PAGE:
Running long distances and lifting heavy weights is cool and all, but do you complement that with flexibility exercises?
No matter your activity, stretching provides a number of benefits:
- You’ll see an improvement in your activities of daily living, such as bending, squatting, lunging, stepping over things
- Your posture will improve so you can sit up and stand up better
- Your risk for injury will decrease
- Your muscles will release their tension to become more relaxed.
Now that you know why you need to focus on your flexibility, let’s look at how to restore it.
1. Eat The Right Foods
First, make sure you’re eating the right foods to help with your flexibility.
Prioritize eating natural foods that are rich in nutrients, vitamins, and minerals. Processed food can cause inflammation.
Some foods to include in your diet could be:
- Berries – Cherries, blackberries, blueberries are all examples of berries that are rich sources of antioxidants, which slow down the aging process.
- Fruits and vegetables – Red peppers, citrus fruits, and tomatoes are some of the many fruits and veggies that contain Vitamin C. This vitamin helps your body make collagen, providing a cushion for your cartilage, ligaments, and tendons.
- Whole grains – Whole grains are better for lowering inflammation compared to refined grains like white flour. Examples of whole grains include oatmeal, quinoa, and brown rice. Some foods, like bread, contain whole grains—be sure the label specifies so in the ingredients with these terms.
For more on food, visit MyPlate.gov.
Bonus tip: It doesn’t really matter whether your veggies are fresh or frozen. Their nutrient makeup is the same.
When you’re working on flexibility, remember to breathe.
Stretching and strengthening can literally take our breath away.
Sometimes, we hold our breath if we are at our limit. This tightens our muscles, preventing us from lengthening them to get more limber. Plus, inhaling puffs up the abdomen, making it more challenging for us to bend the lumbar spine forward.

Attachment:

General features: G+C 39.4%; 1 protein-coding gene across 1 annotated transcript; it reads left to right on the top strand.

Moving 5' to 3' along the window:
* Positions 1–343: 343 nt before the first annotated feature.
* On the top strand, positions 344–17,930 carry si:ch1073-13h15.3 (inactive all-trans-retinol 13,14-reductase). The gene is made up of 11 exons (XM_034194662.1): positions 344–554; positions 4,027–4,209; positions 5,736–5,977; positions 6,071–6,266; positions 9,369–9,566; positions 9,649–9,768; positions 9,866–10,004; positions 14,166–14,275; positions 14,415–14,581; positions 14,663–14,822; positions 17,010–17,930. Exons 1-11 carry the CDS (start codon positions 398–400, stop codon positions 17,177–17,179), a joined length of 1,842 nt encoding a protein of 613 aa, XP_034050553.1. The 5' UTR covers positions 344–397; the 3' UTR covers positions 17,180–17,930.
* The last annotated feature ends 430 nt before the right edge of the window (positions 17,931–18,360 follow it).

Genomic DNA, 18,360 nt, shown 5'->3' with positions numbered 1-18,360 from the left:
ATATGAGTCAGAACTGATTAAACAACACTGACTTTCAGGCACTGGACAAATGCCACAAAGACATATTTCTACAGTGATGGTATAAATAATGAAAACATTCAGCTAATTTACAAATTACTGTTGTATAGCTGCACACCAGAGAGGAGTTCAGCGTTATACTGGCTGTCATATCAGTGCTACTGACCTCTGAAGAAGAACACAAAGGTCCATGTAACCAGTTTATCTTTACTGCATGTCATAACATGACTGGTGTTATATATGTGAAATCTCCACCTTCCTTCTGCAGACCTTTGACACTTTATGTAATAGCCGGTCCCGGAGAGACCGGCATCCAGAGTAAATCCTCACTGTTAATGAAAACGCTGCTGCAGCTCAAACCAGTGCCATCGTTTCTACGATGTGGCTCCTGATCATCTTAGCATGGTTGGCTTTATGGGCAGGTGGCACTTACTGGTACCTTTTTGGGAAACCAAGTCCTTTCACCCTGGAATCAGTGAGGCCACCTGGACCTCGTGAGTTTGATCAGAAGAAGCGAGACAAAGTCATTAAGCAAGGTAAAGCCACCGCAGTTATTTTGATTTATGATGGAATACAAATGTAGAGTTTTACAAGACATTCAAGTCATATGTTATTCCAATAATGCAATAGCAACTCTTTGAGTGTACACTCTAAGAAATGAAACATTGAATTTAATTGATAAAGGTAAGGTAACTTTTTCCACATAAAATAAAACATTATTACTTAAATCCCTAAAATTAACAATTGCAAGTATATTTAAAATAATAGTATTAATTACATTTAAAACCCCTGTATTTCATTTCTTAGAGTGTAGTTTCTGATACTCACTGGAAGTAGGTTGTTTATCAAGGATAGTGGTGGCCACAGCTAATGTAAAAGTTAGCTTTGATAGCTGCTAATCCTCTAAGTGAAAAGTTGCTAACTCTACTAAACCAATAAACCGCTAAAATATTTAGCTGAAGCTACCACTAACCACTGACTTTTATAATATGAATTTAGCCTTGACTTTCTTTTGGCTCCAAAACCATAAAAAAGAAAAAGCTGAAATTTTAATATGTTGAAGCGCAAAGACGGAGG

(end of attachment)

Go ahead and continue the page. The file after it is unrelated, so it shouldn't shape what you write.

Exhaling, on the other hand, relaxes our muscles. Our lungs deflate, lifting our diaphragm, relaxing our back, and tilting our pelvis forward. All of these functions allow us to get into a deeper stretch.
I’ve talked before about the importance of breathing, and that fact remains the same here.
One additional point about breathing and flexibility: When negative things happen in our lives, it’s extremely easy to (over)react to those things in the moment. Flexibility works for the mind as well as the body. Next time you feel overwhelmed, practice this breathing technique: Breathe in for 3, hold for 3, breathe out for 3, and hold for 3. Do this a few times before responding. I’ve used this strategy after challenging client meetings and it’s worked for me.
3. Take It Easy
Improving flexibility shouldn’t hurt. Your muscles may be sore a day or two afterward, but they shouldn’t be in pain.
First, stretch when your body is warm after a hot bath or a great workout.
Second, don’t bounce or jerk your stretches. Instead, give your muscles time to ease into positions by holding a stretch. When you’re at your limit, take a few deep breaths (see the method above) to get back on track. Then, take a big breath, and exhale as you try to go further.
You’ll know when you’ve gone as far as you can go. Over time, you’ll notice improvement—especially if you’re taking regular progress pictures!
Whether you’re using DDP Yoga, RomWod, or another stretching practice, use these tips as you improve your flexibility.